Monthly Archives: August 2016

adhoc OTA iOS app distribution

Update: This post is no longer valid since Dropbox discontinued downloads in the manner mentioned in this post.

Credits

  1. http://stackoverflow.com/questions/26042508/over-the-air-ota-ios-ipa-file-distribution-for-public
  2. http://stackoverflow.com/questions/20276907/enterprise-app-deployment-doesnt-work-on-ios-7-1

I am an iOS developer and often I have to distribute apps to our testers. I have been using Hockey for this until recently but with iOS10 beta release, the Hockey app broke and I wasn’t able to distribute my app. Then I remembered the old fashion technique of OTA (over-the-air) distribution that old time iOS developers must be familiar with. OTA distribution was used up until TestFlight and Hockey became the de-facto app distribution channels. This post tries to explain it.

Before we proceed let’s set the context clearly. This is not a post concerning Enterprise distribution. This post is specific to adhoc distribution of iOS app to devices added to your Apple Developer Account. To rephrase; If you had the device ids of your test devices, how do you distribute your app to them in an easy way. You do it using adhoc OTA distribution. Lets look at how this is done in steps.

Creating an adhoc distribution build

  1. Get the device ids of your test devices and add them to your Apple developer account.
  2. Create an adhoc distribution provisioning profile for your app id and add the test devices to it.
  3. Download the adhoc provisioning profile into Xcode and build your app as an archive by codesigning it with this provisioning profile.
  4. Select the archive in Xcode > Organizer window and choose Export.
  5. From the choices, choose “Save for adhoc distribution” option.
  6. A .ipa file will be generated. This is your adhoc distribution build. Pause a second and rejoice at your progress.

Distributing the adhoc build

The distribution process requires you to upload the .ipa file and an additional .plist file to a web server and expose a public html webpage to your testers. This webpage will contain the download link with a particular url-scheme that iOS devices understand. The link points to the .plist file which internally contains the download path to the .ipa file. There are other conditions around your web server like it should expose the .ipa and .plist files via https and the SSL certificate for https should be from a valid signing authority not a self signed one.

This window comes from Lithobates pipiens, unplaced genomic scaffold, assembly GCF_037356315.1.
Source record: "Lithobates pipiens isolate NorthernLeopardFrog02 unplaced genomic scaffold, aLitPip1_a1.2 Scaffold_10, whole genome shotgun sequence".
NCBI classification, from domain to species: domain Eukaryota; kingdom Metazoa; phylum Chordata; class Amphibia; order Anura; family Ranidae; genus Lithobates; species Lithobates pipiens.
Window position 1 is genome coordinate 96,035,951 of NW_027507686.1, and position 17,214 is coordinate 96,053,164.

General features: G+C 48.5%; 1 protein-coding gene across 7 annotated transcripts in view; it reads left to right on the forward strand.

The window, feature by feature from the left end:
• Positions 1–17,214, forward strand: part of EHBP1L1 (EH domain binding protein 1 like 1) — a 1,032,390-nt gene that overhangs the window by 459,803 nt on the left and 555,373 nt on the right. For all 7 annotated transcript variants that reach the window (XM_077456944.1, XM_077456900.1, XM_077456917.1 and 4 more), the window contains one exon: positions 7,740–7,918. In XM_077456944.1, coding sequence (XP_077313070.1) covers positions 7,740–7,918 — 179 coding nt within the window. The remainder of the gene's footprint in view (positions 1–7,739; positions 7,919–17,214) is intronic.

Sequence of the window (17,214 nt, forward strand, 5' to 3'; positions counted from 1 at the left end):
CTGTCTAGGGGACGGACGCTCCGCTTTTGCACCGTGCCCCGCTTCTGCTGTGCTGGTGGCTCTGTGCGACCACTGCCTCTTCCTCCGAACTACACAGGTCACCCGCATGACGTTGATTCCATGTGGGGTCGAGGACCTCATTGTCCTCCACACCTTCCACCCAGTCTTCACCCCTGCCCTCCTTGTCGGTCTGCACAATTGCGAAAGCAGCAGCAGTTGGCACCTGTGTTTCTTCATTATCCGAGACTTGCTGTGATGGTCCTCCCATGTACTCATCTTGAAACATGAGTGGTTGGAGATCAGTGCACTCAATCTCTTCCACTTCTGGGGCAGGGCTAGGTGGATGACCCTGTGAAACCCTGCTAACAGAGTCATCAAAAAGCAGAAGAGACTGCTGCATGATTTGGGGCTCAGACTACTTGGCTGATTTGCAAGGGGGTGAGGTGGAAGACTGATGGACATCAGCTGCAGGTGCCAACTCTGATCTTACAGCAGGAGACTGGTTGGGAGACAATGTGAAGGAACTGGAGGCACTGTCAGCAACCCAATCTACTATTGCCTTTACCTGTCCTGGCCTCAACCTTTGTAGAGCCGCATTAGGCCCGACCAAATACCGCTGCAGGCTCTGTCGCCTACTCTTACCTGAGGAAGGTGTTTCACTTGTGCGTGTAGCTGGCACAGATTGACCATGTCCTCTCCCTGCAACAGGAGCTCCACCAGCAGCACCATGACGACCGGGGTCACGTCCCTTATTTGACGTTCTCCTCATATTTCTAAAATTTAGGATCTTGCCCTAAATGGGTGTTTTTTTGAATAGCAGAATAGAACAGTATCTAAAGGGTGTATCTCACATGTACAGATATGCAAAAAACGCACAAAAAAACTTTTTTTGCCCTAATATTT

Don’t get anxious. It’s easier than it looks as you are about to discover now.

  1. You already have the .ipa file.
  2. For the .plist file you can download this sample that I copied from this StackOverflow question and do the necessary edits as mentioned in Step 5 below.
  3. I know what you are thinking, “How do I upload the .ipa and .plist file to a server? I don’t have any web server. How do I create the html web page with the download link?”. Worry not, let’s simplify all this by using Dropbox. That’s right. We will use Dropbox for hosting everything; the .ipa file, the .plist file and the html web page file. Using Dropbox also takes care of the https requirement as it is already https.
  4. Upload the .ipa file to Dropbox and copy it’s link. Your link should look something like this https://www.dropbox.com/s/lbine4ik0l0jgv3/xyz.ipa?dl=0. Now here is the critical part. Change “www.dropbox.com” to “dl.dropboxusercontent.com” in the copied link and remove the “?dl=0” part. Finally, your .ipa file link should look like https://dl.dropboxusercontent.com/s/lbine4ik0l0jgv3/xyz.ipa.
  5. Edit the .plist file to point to the above .ipa file link. Note that you don’t need to provide valid values for all the keys present in the .plist file. Only certain values should be correctly filled in and looking at it you would know which ones. Don’t remove any keys though. Let them be present with whatever invalid values they have.
  6. Your .plist file should be renamed to be exactly the same as your .ipa file created above. If your app is xyz.ipa, your .plist file should be xyz.plist.
  7. Your .plist is now ready to go on Dropbox. Upload it and copy it’s link. Your link should look something like this https://www.dropbox.com/s/lbine4ik0l0jgv3/xyz.plist?dl=0. Again change “www.dropbox.com” to “dl.dropboxusercontent.com” in the copied link and remove the “?dl=0” part. Finally, your .plist file link should look like https://dl.dropboxusercontent.com/s/lbine4ik0l0jgv3/xyz.plist.
  8. Now create an html file with this content. Note that it contains the special url-scheme that we mentioned earlier and it also has the modified .plist file link we obtained in Step7 above.
  9. Your html file is now ready to go on Dropbox. Upload it and copy it’s link. Your link should look something like this https://www.dropbox.com/s/lbine4ik0l0jgv3/download.html?dl=0. Again change “www.dropbox.com” to “dl.dropboxusercontent.com” in the copied link and remove the “?dl=0” part. Finally, your html file link should look like https://dl.dropboxusercontent.com/s/lbine4ik0l0jgv3/download.html.
  10. 🎪That’s it. Share this html link with your testers via email and ask them to view the email on their test devices.  When they click the link, they will be redirected to Safari which will open your html page. Once they click “Download”, they will be prompted to install the app.

Seems like an long process but it’s not. Plus it’s a nice alternative to have apart from Hockey, Testflight for easy distribution to testers. Hope this helps someone.